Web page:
The Flavia Albia series by Lindsey Davis is one of my favourites. You’ve already had all the Falco series – well, from about halfway through which was when I started blogging. Flavia Albia is his daughter – now grown up, and married. But an Informer, or private investigator, in Ancient Rome, like her Pa. I’m starting to get behind with this series, so I bought the next two I needed and popped them on my to-read shelf. It’s part of my Finishing the Series Reading Challenge this year.

Pandora’s Boy (Flavia Albia Mystery #6)

by Lindsey Davis

Flavia Albia is a private investigator, always drawn to an intriguing puzzle – even if it is put to her by her new husband’s hostile ex-wife. On the Quirinal Hill, Clodia Volumnia, a very young girl with stars in her eyes, has died, amid suggestions that she was poisoned by a love-potion. It will have been supplied by a local witch, who goes by the name of Pandora, though Albia learns that Pandora carries on a trade in herbal beauty products while hiding much more dangerous connections. Pandora’s beloved grandson, a trainee hack lawyer, is one of the dead girl’s empty-headed friends; can this be relevant?

As she homes in on the truth, Albia has to contend with the occult, organised crime, an unusual fertility symbol, and celebrity dining. She discovers the young girl was a handful; her father mediates in disputes, yet has divorced his grief-stricken wife and is now suing his own mother-in-law; Clodia’s so-called friends were none too friendly. The supposedly sweet air of the Quirinal hides the smells of loose morality, casual betrayal and even gangland conflict. When a friend of her own is murdered, Albia determines to expose as much of this local sickness as she can – beginning with the truth about the death of little Clodia. [goodreads]

My Review

It had been a while since I’d read the last book, but I quickly remembered that in ended in the wedding – and her poor husband was struck by lightning!

He’s still poorly, but recovering. And then he disappears while she’s out obtaining the gen on her latest case. Something felt odd to me, but it all settled down into the usual excellent mystery, with Lindsey Davis giving us just the right sort of background to Rome of the Emperor Domitian (a very nasty piece), and plenty of families in tangled webs.

I thought this story was one of the best in the series so far. Full of emotion, twists and turns, and always the looming menace of a paranoid emperor in the background to ruin everyone’s fun.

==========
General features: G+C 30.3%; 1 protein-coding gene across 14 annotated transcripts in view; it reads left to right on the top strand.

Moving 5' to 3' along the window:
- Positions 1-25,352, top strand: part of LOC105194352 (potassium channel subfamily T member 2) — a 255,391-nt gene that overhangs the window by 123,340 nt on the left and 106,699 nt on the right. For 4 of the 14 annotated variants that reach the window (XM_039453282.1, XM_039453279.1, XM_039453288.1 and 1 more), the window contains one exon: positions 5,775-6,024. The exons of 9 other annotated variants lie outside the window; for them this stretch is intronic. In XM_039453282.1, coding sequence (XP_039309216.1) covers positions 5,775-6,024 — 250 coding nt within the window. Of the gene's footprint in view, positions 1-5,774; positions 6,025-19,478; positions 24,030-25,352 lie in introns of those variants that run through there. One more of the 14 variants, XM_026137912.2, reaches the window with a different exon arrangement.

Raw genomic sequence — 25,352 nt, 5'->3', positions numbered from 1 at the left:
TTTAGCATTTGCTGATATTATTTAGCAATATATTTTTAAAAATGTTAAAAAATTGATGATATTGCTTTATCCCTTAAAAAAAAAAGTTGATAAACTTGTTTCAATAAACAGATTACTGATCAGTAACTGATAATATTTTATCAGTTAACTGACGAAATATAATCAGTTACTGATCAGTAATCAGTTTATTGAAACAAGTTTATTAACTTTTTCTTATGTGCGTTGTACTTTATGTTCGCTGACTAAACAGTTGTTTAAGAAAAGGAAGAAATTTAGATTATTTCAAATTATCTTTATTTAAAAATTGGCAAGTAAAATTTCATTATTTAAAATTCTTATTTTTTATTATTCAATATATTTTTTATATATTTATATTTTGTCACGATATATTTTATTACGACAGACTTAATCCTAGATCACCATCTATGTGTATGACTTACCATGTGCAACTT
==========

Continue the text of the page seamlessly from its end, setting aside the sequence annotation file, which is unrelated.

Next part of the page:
I enjoyed it so much, I decided to read the next one without delay.

The Third Nero (Flavia Albia Mystery #5)

by Lindsey Davis

Flavia Albia’s day-old marriage is in trouble – her new husband may be permanently disabled and they have no funds. So when Palace officials ask her to help expose a plotter in their midst she is obliged to accept their commission. 

The plot could not be bigger. Ever since he died in AD 68, apparently by his own hand, Rome has been haunted by reports that the Emperor Nero is in fact very much alive and about to return to claim his throne. 

Two Nero pretenders have emerged in the East and met grisly fates. But now, as the Emperor Domitian, whose tyrannical, paranoid reign grows ever more unpopular, fights a war in faraway Dacia, there emerges a far more sinister contender. What’s more the rumour is that this false Nero is already in Rome. Plunged into the conspiracy, Flavia must infiltrate the house of the Parthians who have smuggled in this new impostor, negotiate with spies, dodge the assassins sent by the Palace traitor, and somehow cope with her stricken husband.

Can she succeed before the impostor is revealed? Or will Rome once more be plunged into civil war?(goodreads)

My Review

I hadn’t read very far when I realised what I’d done. I’d got these two books in the wrong order. This one starts pretty much the day after the wedding. I think that makes four books running through a period of about three weeks. Hey-ho, well, it doesn’t really matter. I’m sure it was obvious he would survive to the next book, anyway.

There is far less lighthearted revelry in this book, though. The gist of the plot rests on a keen understanding of the political machinations of all of Rome’s eastern enemies. You also need familiarity with the complicated bureaucracy of the spymasters in the Capitol. As usual, the book includes a map of the relevant part of Rome. You can follow Flavia around if you like. Actually, what I really needed was a map of the Roman Empire showing the various independent and satellite countries. I got that Parthia was the ‘other side’ of Judea (and somewhere else) but it was heavy going. Lots of explanation of who did what to whom in the past as well as the ‘present’ accounted for factions and the emergence of numerous false Neros.

There are also a great many people in the cast of characters, some of whom have distressingly similar names.

It’s all written with Ms Davis’s brilliant attention to detail; to sights, smells and the maniacs of Rome. The plot when it is in action (rather than being explained) does well enough, with her wonderful touches of humour. The finale is worthy of a movie of the quality of Ben Hur or Gladiator. I don’t think I’ll forget the rampage of the elephant in a hurry!

But it’s not as good as the others. Maybe I’m psychic and read the other one first on purpose.

Book Review | Flavia Albia Double Act (books 5 and 6)

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